The local economy continued to earn fewer dollars than it spent in August, thanks to strong imports of capital equipment and oil, while the weaker peso failed to make Philippine exports more competitive in the international market.
The total trade gap for the first eight months of 2018 now stands at $26 billion, substantially larger than the $15.7-billion deficit recorded in the same period last year, according to data released on Wednesday by the Philippine Statistics Authority (PSA).
As a result, the peso “may continue to depreciate in the medium term as the widening trade deficit is expected to continue as big-ticket infra projects kick in by next year,” Bank of the Philippine Islands lead economist Emilio Neri Jr. said in a research note to clients. “The gap is expected to significantly exceed overseas Filipino cash remittances. Additional depreciation pressure comes from external factors, including the [US central bank’s] policy tightening, elevated oil prices and the ongoing trade dispute among major economies.”
For August alone, the country spent $9.7 billion for imported goods while earning only $6.2 billion from its exports. This resulted in a trade deficit of $3.5 billion for the month, a 30-percent jump from the $2.7-billion gap recorded in the same period last year.
According to the PSA, the country’s total export sales reflected an increase of 3.1 percent from $5.98 billion in August 2017 to $6.16 billion in August 2018. This was due to the increases posted by six of the top 10 commodities for the month, led by exports of cathodes and sections of cathodes of refined copper (79 percent); bananas (46 percent); other mineral products (21.8 percent); electronic products (7 percent); other manufactured goods (6.4 percent), and electronic equipment and parts (5.4 percent).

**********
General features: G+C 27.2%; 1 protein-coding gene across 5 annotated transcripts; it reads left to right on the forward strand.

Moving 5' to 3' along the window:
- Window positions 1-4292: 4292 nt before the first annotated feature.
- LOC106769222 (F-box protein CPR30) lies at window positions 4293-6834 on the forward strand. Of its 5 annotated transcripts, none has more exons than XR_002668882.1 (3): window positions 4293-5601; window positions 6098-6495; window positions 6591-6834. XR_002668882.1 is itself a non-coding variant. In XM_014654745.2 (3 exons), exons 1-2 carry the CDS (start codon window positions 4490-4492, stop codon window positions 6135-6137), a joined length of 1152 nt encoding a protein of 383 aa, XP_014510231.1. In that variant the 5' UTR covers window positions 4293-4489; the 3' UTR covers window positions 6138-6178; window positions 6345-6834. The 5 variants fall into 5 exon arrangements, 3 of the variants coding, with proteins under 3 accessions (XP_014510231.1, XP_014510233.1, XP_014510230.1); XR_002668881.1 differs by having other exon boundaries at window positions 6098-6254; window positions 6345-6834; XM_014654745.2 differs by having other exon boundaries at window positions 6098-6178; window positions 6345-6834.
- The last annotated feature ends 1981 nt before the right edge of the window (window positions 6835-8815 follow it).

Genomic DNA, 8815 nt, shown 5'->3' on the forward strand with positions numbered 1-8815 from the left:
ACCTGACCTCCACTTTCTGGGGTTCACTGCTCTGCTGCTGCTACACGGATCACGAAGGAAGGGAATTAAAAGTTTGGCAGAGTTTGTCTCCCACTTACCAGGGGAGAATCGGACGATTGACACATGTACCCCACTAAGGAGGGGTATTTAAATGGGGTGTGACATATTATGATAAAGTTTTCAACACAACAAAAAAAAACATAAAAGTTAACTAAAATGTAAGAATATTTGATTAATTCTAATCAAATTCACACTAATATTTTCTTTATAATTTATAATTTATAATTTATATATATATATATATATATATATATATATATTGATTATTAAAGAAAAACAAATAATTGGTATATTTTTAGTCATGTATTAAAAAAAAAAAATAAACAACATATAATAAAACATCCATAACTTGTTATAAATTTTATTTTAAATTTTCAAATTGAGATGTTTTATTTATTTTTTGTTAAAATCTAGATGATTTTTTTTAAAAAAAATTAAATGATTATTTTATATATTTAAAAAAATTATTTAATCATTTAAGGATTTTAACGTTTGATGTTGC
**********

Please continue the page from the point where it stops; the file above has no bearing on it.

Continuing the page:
On the other hand, total imported goods last August reached $9.68 billion, or a growth of 11 percent from $8.72 billion posted during the same month in 2017. The increase was due to the growth of 9 of the top 10 major import commodities for August 2018. These were cereals and cereal preparations (68.4 percent); iron and steel (63.6 percent); mineral fuels, lubricants and related materials (42.3 percent); transport equipment (29.2 percent); plastics in primary and nonprimary forms (12.9 percent); electronic products (9.9 percent); miscellaneous manufactured articles (5 percent); industrial machinery and equipment (4.4 percent), and telecommunication equipment and electrical machinery (0.03 percent).
“Despite protracted weakness in the peso, exports continue to underperform, posting a 2-percent contraction year-to-date and only a feeble 3.1-percent growth in August,” ING Bank economist Nicholas Mapa said. “In turn, the weaker currency may have fomented even more inflationary pressure, given the hefty import bill related to consumption and transportation.”
“The prognosis is for the current account to remain in the red, exerting further pressure on the local unit despite [the central bank’s] already very hawkish stance,” he added.
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